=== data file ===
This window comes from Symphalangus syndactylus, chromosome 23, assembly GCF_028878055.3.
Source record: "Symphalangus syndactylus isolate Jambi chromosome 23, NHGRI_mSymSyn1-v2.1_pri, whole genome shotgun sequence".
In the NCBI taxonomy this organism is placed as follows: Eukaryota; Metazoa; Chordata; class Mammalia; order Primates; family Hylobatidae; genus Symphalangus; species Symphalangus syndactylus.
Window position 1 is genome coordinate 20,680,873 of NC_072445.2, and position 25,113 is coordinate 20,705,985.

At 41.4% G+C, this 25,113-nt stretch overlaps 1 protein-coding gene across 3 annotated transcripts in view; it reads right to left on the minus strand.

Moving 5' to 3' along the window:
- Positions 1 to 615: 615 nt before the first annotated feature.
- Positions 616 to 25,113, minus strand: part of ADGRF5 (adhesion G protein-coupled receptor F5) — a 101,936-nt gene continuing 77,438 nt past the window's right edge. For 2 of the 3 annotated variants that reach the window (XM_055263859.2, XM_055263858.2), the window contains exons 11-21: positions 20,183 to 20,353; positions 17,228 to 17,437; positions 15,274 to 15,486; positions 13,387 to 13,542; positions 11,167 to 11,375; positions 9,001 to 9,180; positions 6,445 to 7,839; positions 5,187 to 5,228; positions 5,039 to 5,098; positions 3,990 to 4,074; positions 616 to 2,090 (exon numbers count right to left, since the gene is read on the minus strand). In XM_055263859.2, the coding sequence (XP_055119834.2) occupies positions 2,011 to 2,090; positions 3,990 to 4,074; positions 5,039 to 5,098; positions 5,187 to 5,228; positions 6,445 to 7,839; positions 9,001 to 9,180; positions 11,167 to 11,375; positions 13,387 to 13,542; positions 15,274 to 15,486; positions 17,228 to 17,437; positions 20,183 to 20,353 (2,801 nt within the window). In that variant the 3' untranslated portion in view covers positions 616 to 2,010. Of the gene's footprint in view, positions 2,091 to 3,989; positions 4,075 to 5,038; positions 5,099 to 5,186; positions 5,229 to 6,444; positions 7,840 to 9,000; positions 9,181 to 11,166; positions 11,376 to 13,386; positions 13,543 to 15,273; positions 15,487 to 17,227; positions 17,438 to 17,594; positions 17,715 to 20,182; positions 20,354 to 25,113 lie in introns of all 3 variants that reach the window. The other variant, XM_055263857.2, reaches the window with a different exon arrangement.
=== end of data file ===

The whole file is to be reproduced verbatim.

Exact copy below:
This window comes from Symphalangus syndactylus, chromosome 23, assembly GCF_028878055.3.
Source record: "Symphalangus syndactylus isolate Jambi chromosome 23, NHGRI_mSymSyn1-v2.1_pri, whole genome shotgun sequence".
In the NCBI taxonomy this organism is placed as follows: Eukaryota; Metazoa; Chordata; class Mammalia; order Primates; family Hylobatidae; genus Symphalangus; species Symphalangus syndactylus.
Window position 1 is genome coordinate 20,680,873 of NC_072445.2, and position 25,113 is coordinate 20,705,985.

At 41.4% G+C, this 25,113-nt stretch overlaps 1 protein-coding gene across 3 annotated transcripts in view; it reads right to left on the minus strand.

Moving 5' to 3' along the window:
- Positions 1 to 615: 615 nt before the first annotated feature.
- Positions 616 to 25,113, minus strand: part of ADGRF5 (adhesion G protein-coupled receptor F5) — a 101,936-nt gene continuing 77,438 nt past the window's right edge. For 2 of the 3 annotated variants that reach the window (XM_055263859.2, XM_055263858.2), the window contains exons 11-21: positions 20,183 to 20,353; positions 17,228 to 17,437; positions 15,274 to 15,486; positions 13,387 to 13,542; positions 11,167 to 11,375; positions 9,001 to 9,180; positions 6,445 to 7,839; positions 5,187 to 5,228; positions 5,039 to 5,098; positions 3,990 to 4,074; positions 616 to 2,090 (exon numbers count right to left, since the gene is read on the minus strand). In XM_055263859.2, the coding sequence (XP_055119834.2) occupies positions 2,011 to 2,090; positions 3,990 to 4,074; positions 5,039 to 5,098; positions 5,187 to 5,228; positions 6,445 to 7,839; positions 9,001 to 9,180; positions 11,167 to 11,375; positions 13,387 to 13,542; positions 15,274 to 15,486; positions 17,228 to 17,437; positions 20,183 to 20,353 (2,801 nt within the window). In that variant the 3' untranslated portion in view covers positions 616 to 2,010. Of the gene's footprint in view, positions 2,091 to 3,989; positions 4,075 to 5,038; positions 5,099 to 5,186; positions 5,229 to 6,444; positions 7,840 to 9,000; positions 9,181 to 11,166; positions 11,376 to 13,386; positions 13,543 to 15,273; positions 15,487 to 17,227; positions 17,438 to 17,594; positions 17,715 to 20,182; positions 20,354 to 25,113 lie in introns of all 3 variants that reach the window. The other variant, XM_055263857.2, reaches the window with a different exon arrangement.